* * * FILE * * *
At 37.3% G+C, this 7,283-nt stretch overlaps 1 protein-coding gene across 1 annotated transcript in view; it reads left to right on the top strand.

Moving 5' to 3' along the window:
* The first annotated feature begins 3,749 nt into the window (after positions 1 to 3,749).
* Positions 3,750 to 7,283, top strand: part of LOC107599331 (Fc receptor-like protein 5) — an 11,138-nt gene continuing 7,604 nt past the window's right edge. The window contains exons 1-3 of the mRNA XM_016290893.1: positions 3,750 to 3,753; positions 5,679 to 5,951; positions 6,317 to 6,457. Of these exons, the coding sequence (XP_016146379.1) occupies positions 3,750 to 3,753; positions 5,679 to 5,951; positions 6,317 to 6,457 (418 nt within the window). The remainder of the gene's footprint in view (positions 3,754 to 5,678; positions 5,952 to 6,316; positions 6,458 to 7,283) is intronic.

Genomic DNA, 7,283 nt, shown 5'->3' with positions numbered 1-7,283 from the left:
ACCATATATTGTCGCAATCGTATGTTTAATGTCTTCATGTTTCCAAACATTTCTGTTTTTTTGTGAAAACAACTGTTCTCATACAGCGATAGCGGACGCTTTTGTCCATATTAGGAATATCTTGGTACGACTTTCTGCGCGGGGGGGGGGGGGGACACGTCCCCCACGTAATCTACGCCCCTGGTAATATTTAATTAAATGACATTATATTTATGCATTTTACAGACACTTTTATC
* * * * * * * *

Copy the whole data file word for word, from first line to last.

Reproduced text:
At 37.3% G+C, this 7,283-nt stretch overlaps 1 protein-coding gene across 1 annotated transcript in view; it reads left to right on the top strand.

Moving 5' to 3' along the window:
* The first annotated feature begins 3,749 nt into the window (after positions 1 to 3,749).
* Positions 3,750 to 7,283, top strand: part of LOC107599331 (Fc receptor-like protein 5) — an 11,138-nt gene continuing 7,604 nt past the window's right edge. The window contains exons 1-3 of the mRNA XM_016290893.1: positions 3,750 to 3,753; positions 5,679 to 5,951; positions 6,317 to 6,457. Of these exons, the coding sequence (XP_016146379.1) occupies positions 3,750 to 3,753; positions 5,679 to 5,951; positions 6,317 to 6,457 (418 nt within the window). The remainder of the gene's footprint in view (positions 3,754 to 5,678; positions 5,952 to 6,316; positions 6,458 to 7,283) is intronic.

Genomic DNA, 7,283 nt, shown 5'->3' with positions numbered 1-7,283 from the left:
ACCATATATTGTCGCAATCGTATGTTTAATGTCTTCATGTTTCCAAACATTTCTGTTTTTTTGTGAAAACAACTGTTCTCATACAGCGATAGCGGACGCTTTTGTCCATATTAGGAATATCTTGGTACGACTTTCTGCGCGGGGGGGGGGGGGGACACGTCCCCCACGTAATCTACGCCCCTGGTAATATTTAATTAAATGACATTATATTTATGCATTTTACAGACACTTTTATC